In many parts of Malaysia, pork and other goods deemed as haram (forbidden) by Islam can be hard to come by, as many places outside of the cities are majority Muslim regions.
In deference to those that are Hindu, Buddhist, Christian, or agnostic/atheist though, stores in these parts of the country often have a dusty shelf towards the back where devilishly delicious pork products and other forbidden goodies can be bought.
Clearly, I’m crazy. At least this is what I’m sure many of my travel blogger friends are thinking about me being in Fredericton, New Brunswick, Canada this time of year. No mountains, no tropical beaches … what the hell is he thinking?
After 14 months in Latin America (posts on this will be coming to this blog in due time … no seriously, I promise it’s coming!), I’ve reached a point where various aspects of my life have converged all at once, leading me to put a halt to my travels for the time being.
image credit: photo by CC user 70626035@N00 on Flickr
Well, we’re halfway through January, but with all the freelance work I’ve been bashing my way through, this year in review had to wait for awhile. In many ways, 2014 was defined by the growth of my mobile business, which caused this blog to be neglected at times ( Mama’s been busy, but I still love you all … sorry!).
In true digital nomad fashion though, I managed to get in tons of travel between the ever frequent 12 hour work days (the less glamorous aspect of the trade), starting in Chiang Mai, Thailand on New Year’s Day and progressing through Malaysia, Indonesia, Canada, Mexico and Belize.
While Christianity has a significant presence in Korea, Buddhism also has a large following as well. On a typical weekend off from teaching in Baebang, I decided to seek out out local temple. After hiking into the hills above my town through rice and kimchi farms, I finally reached its hallowed grounds. When you are faced with a view like the one displayed above, how could you not build a shrine to your deity of choice?
Despite arriving at its doorstep on a weekend afternoon, all was quiet. Perfect for a spot of exploration and a rare moment of serenity in a nation as crowded as South Korea…
While most that visit Vancouver hang out on the downtown peninsula, there is so more more to the city that they are missing out on. Case in point: Vancouver’s West Side (not to be confused with the west end, which refers to the westerly portion of downtown that’s one of the most densely populated parts of Canada, or West Vancouver, which is the uber rich enclave on the North Shore near the Horseshoe Bay ferry terminal).
Everywhere you go in Malaysia, one life-changing meal after another can be found in the numerous cafes, food courts and restaurants can be found on the main streets and back alleys of its cities, towns and villages.
While the home of Malaysian society can be found on the Malay Penninsula south of Thailand, the lip-smacking cuisine (such as the claypot chicken and mushrooms with rice dish above) can also be found throughout its holdings on the northern third of Borneo.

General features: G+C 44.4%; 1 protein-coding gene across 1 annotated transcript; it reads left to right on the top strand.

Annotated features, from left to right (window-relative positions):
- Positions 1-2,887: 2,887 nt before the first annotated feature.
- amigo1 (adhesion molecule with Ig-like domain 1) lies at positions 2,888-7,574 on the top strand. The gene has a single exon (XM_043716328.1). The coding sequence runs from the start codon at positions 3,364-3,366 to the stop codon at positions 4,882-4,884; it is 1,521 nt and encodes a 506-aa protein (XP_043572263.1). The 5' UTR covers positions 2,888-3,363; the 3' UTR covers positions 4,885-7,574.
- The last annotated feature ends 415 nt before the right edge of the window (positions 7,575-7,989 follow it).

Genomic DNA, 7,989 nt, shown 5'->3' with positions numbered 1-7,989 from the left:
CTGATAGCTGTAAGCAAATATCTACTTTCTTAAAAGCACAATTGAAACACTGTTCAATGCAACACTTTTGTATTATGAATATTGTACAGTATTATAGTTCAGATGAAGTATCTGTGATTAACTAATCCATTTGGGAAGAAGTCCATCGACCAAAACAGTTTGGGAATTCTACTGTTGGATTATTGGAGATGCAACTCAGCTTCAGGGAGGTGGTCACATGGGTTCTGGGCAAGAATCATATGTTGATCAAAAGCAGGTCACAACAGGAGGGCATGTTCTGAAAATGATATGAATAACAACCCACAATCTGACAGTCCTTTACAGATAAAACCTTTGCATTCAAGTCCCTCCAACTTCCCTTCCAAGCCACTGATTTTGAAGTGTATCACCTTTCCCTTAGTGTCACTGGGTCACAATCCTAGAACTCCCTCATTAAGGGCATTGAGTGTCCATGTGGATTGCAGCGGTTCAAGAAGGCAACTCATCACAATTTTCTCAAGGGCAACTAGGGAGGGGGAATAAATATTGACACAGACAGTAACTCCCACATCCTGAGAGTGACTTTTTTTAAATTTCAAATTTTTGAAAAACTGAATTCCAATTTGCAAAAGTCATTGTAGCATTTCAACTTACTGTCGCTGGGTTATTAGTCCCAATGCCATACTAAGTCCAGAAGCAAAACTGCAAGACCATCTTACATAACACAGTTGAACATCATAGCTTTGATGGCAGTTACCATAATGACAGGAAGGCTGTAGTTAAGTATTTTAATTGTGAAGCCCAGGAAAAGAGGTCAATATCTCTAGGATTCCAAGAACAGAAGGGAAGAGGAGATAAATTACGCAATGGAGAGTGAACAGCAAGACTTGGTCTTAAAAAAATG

Malaysian food in Borneo is taken very seriously, so any foreign tourists that come here expecting a good meal are in for a serious treat!
While I have struggled to update and post on PoE in recent months (for the most part due to attempting to balance running a business with traveling and other aspects of my personal life), I have started to right the ship in recent weeks.
One of the things that has come out of the increased free time that I have had as a result has been my first blogger interview. Karolina and Patryk from karolinapatryk.com are a Polish couple who has been exploring the world for the past 18 months or so, and have also succeeded in making an income from the internet in the process.
With South Korea having the rich past that it does, its not long after a foreigner arrives here before they go searching for relics of its heritage. As such, I also went looking for the most vaunted cultural attraction in Cheonan, Gagwonsa Temple, within the first few months of being settled in South Korea (little did I know that it would be close to the end of my stay there, but c’est la vie).
Located up on the slopes of Taejosan above the rapidly growing industrial, high-tech and research city of Cheonan, this place is one of serenity and peace from the hustle and bustle present in the streets below.
In addition to all the world renowned natural scenery that can be found all around the Greater Vancouver Area, another aspect that makes this modern metropolis attractive to people from all over Canada and the world is its food scene. From restaurants (like the Indian place on Davie Street that is shown above), to public markets, the astounding variety of high quality cuisine and foodstuffs will blow the mind of even the most discerning foodie.
Of all the markets in Van City and area, the Granville Island Market is the most celebrated of them all. From produce to cheeses, prepared food to fresh flowers, even casual tourists will find enough stuff here to make a trip to Granville Island worthwhile.
Hey folks, sorry about the extended absence lately. Between spending time with family, getting buried under a ton of work, and getting settled in a new region in the world (hola from Mexico!), I took a bit of a break from the blog.
Coming soon: A continuation of content from Canada, Korea and Southeast Asia, PLUS new photos from where I’ll be over the next year or so: Mexico, Central and South America. It’s been a blast being immersed in a new language (Espanol), and exploring new environments, and I can’t wait to share them with all of you!